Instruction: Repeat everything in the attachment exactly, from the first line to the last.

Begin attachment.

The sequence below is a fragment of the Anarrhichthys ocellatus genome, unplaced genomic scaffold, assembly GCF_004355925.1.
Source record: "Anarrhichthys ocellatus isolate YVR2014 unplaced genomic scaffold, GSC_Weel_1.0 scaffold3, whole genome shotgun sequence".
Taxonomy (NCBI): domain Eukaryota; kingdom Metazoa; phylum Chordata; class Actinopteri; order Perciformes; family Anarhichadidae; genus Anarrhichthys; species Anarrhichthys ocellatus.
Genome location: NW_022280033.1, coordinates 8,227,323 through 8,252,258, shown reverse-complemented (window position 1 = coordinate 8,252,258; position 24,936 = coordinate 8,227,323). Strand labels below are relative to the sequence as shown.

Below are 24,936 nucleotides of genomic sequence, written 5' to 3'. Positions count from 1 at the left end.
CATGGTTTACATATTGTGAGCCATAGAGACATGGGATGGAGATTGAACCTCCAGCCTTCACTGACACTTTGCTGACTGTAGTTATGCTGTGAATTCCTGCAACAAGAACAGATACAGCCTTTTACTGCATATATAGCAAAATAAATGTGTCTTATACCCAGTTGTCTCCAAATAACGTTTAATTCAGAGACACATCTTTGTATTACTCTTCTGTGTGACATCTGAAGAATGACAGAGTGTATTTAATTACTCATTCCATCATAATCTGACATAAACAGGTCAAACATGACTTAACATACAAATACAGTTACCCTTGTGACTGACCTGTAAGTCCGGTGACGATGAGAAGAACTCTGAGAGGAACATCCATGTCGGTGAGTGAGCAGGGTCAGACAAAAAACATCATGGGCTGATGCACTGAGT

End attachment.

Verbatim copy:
The sequence below is a fragment of the Anarrhichthys ocellatus genome, unplaced genomic scaffold, assembly GCF_004355925.1.
Source record: "Anarrhichthys ocellatus isolate YVR2014 unplaced genomic scaffold, GSC_Weel_1.0 scaffold3, whole genome shotgun sequence".
Taxonomy (NCBI): domain Eukaryota; kingdom Metazoa; phylum Chordata; class Actinopteri; order Perciformes; family Anarhichadidae; genus Anarrhichthys; species Anarrhichthys ocellatus.
Genome location: NW_022280033.1, coordinates 8,227,323 through 8,252,258, shown reverse-complemented (window position 1 = coordinate 8,252,258; position 24,936 = coordinate 8,227,323). Strand labels below are relative to the sequence as shown.

Below are 24,936 nucleotides of genomic sequence, written 5' to 3'. Positions count from 1 at the left end.
CATGGTTTACATATTGTGAGCCATAGAGACATGGGATGGAGATTGAACCTCCAGCCTTCACTGACACTTTGCTGACTGTAGTTATGCTGTGAATTCCTGCAACAAGAACAGATACAGCCTTTTACTGCATATATAGCAAAATAAATGTGTCTTATACCCAGTTGTCTCCAAATAACGTTTAATTCAGAGACACATCTTTGTATTACTCTTCTGTGTGACATCTGAAGAATGACAGAGTGTATTTAATTACTCATTCCATCATAATCTGACATAAACAGGTCAAACATGACTTAACATACAAATACAGTTACCCTTGTGACTGACCTGTAAGTCCGGTGACGATGAGAAGAACTCTGAGAGGAACATCCATGTCGGTGAGTGAGCAGGGTCAGACAAAAAACATCATGGGCTGATGCACTGAGT